Study Says Coronavirus Mutated To Become More Contagious, But Scientists Are Skeptical
A team of scientists in the U.S. has identified a new and extremely potent strain of the novel coronavirus, and suggests that this strain spreads much faster than the one that had begun infecting people in Wuhan at the end of 2019.
Published in bioRxiv, the study by Los Alamos National Laboratory analyzed 6,000 coronavirus sequences from around the world collected by the Global Initiative for Sharing All Influenza Data, a public-private organization in Germany. The research sought to present an early-warning system for identifying important mutations. It concluded that a new strain started spreading in Europe in early February, before moving on to the U.S., and has quickly become the most dominant strain of the coronavirus, taking over the original strain that emerged from Wuhan in China.
While the scientists discovered as many as 14 mutations of the coronavirus, they chose to focus on this strain, which spreads faster due to a mutation in its spikes. This enhances its contagiousness by helping it latch on to human cells more effectively and replicate better. Moreover, the authors believe this strain may make individuals susceptible to a second bout of Covid19 after recovering the first time.
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“This is hard news. The story is worrying, as we see a mutated form of the virus very rapidly emerging, and over the month of March becoming the dominant pandemic form. When viruses with this mutation enter a population, they rapidly begin to take over the local epidemic, thus they are more transmissible,” Bette Korber, a computational biologist at who led the study, said. If confirmed, this news would also mean that the vaccine development process could be complicated, as an effective vaccine would need to protect against various strains.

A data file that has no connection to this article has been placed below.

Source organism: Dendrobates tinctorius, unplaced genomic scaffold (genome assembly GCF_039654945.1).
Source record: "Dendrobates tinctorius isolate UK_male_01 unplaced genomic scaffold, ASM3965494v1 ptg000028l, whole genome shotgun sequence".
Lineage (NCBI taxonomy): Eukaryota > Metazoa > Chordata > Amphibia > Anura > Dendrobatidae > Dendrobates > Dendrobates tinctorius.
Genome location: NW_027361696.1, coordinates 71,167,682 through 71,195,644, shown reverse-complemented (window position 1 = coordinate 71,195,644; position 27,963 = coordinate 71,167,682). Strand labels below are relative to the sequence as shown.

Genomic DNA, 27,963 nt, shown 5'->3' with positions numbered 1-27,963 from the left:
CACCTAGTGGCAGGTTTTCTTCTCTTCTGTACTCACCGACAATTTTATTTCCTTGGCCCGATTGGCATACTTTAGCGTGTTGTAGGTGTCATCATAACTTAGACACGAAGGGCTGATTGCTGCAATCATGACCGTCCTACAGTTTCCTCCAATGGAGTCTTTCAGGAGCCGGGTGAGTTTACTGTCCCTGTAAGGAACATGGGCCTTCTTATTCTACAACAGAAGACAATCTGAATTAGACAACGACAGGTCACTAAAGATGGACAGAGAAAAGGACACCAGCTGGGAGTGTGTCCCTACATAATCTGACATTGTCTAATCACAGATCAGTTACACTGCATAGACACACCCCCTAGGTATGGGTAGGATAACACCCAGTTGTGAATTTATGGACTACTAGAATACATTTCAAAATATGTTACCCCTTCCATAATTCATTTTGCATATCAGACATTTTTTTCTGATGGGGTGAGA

However, the study has not yet undergone the required peer-review process. As a result, some scientists are skeptical about the conclusions it has drawn. “There is a lot of speculation here. They have no experimental verification,” Dr. Peter Hotez, co-director of Texas Children’s Hospital Center for Vaccine Development told The Los Angeles Times. Echoing Hotez’s views, Charles Brenner, a professor of biochemistry at the University of Iowa, warned people to assess studies like this very carefully.
While the authors of the study found this strain to be more infections, they did not find any evidence to suggest that it increases the probability of hospitalization or the likelihood of death. “Viruses mutate to become more transmissible, but not generally to become more virulent,” Stanley Perlman, a virologist at the University of Iowa, told The Washington Post, but added that he believes the study is credible.